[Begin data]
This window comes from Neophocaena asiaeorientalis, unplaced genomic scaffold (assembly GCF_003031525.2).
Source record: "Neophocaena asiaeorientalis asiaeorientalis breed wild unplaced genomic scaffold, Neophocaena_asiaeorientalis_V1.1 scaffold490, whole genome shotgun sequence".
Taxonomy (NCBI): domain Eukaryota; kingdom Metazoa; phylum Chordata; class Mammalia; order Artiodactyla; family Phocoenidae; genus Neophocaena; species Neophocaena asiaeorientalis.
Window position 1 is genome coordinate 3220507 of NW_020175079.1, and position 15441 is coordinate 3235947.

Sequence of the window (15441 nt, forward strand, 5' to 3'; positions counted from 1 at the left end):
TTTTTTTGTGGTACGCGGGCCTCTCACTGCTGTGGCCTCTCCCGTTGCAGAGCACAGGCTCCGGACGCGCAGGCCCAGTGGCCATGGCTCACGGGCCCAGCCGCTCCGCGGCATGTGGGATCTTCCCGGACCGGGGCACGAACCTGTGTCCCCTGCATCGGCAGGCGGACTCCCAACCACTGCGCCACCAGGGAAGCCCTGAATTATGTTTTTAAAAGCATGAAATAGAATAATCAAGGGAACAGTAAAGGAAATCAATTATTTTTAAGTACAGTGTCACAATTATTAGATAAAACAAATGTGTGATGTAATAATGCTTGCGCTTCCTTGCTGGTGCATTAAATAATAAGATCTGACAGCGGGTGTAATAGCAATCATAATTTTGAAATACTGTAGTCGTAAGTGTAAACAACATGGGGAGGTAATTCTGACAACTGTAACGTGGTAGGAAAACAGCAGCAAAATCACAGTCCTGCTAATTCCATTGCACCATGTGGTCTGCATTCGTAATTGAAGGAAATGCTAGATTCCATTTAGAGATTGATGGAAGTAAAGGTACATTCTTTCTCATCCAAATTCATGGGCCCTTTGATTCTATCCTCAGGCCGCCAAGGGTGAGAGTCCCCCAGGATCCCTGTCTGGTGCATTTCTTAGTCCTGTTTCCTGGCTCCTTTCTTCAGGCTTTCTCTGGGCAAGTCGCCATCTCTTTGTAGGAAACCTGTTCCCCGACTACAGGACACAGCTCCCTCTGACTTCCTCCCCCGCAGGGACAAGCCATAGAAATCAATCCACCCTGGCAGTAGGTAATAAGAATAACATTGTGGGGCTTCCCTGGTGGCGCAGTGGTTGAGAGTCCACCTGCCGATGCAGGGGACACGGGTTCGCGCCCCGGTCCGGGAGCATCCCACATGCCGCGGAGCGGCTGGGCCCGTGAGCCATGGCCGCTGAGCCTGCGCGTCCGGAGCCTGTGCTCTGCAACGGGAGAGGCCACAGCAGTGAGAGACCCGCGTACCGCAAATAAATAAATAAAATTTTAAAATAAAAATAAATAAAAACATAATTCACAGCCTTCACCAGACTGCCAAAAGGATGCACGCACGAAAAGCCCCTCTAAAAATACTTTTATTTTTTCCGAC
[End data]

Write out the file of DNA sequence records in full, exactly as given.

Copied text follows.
This window comes from Neophocaena asiaeorientalis, unplaced genomic scaffold (assembly GCF_003031525.2).
Source record: "Neophocaena asiaeorientalis asiaeorientalis breed wild unplaced genomic scaffold, Neophocaena_asiaeorientalis_V1.1 scaffold490, whole genome shotgun sequence".
Taxonomy (NCBI): domain Eukaryota; kingdom Metazoa; phylum Chordata; class Mammalia; order Artiodactyla; family Phocoenidae; genus Neophocaena; species Neophocaena asiaeorientalis.
Window position 1 is genome coordinate 3220507 of NW_020175079.1, and position 15441 is coordinate 3235947.

Sequence of the window (15441 nt, forward strand, 5' to 3'; positions counted from 1 at the left end):
TTTTTTTGTGGTACGCGGGCCTCTCACTGCTGTGGCCTCTCCCGTTGCAGAGCACAGGCTCCGGACGCGCAGGCCCAGTGGCCATGGCTCACGGGCCCAGCCGCTCCGCGGCATGTGGGATCTTCCCGGACCGGGGCACGAACCTGTGTCCCCTGCATCGGCAGGCGGACTCCCAACCACTGCGCCACCAGGGAAGCCCTGAATTATGTTTTTAAAAGCATGAAATAGAATAATCAAGGGAACAGTAAAGGAAATCAATTATTTTTAAGTACAGTGTCACAATTATTAGATAAAACAAATGTGTGATGTAATAATGCTTGCGCTTCCTTGCTGGTGCATTAAATAATAAGATCTGACAGCGGGTGTAATAGCAATCATAATTTTGAAATACTGTAGTCGTAAGTGTAAACAACATGGGGAGGTAATTCTGACAACTGTAACGTGGTAGGAAAACAGCAGCAAAATCACAGTCCTGCTAATTCCATTGCACCATGTGGTCTGCATTCGTAATTGAAGGAAATGCTAGATTCCATTTAGAGATTGATGGAAGTAAAGGTACATTCTTTCTCATCCAAATTCATGGGCCCTTTGATTCTATCCTCAGGCCGCCAAGGGTGAGAGTCCCCCAGGATCCCTGTCTGGTGCATTTCTTAGTCCTGTTTCCTGGCTCCTTTCTTCAGGCTTTCTCTGGGCAAGTCGCCATCTCTTTGTAGGAAACCTGTTCCCCGACTACAGGACACAGCTCCCTCTGACTTCCTCCCCCGCAGGGACAAGCCATAGAAATCAATCCACCCTGGCAGTAGGTAATAAGAATAACATTGTGGGGCTTCCCTGGTGGCGCAGTGGTTGAGAGTCCACCTGCCGATGCAGGGGACACGGGTTCGCGCCCCGGTCCGGGAGCATCCCACATGCCGCGGAGCGGCTGGGCCCGTGAGCCATGGCCGCTGAGCCTGCGCGTCCGGAGCCTGTGCTCTGCAACGGGAGAGGCCACAGCAGTGAGAGACCCGCGTACCGCAAATAAATAAATAAAATTTTAAAATAAAAATAAATAAAAACATAATTCACAGCCTTCACCAGACTGCCAAAAGGATGCACGCACGAAAAGCCCCTCTAAAAATACTTTTATTTTTTCCGAC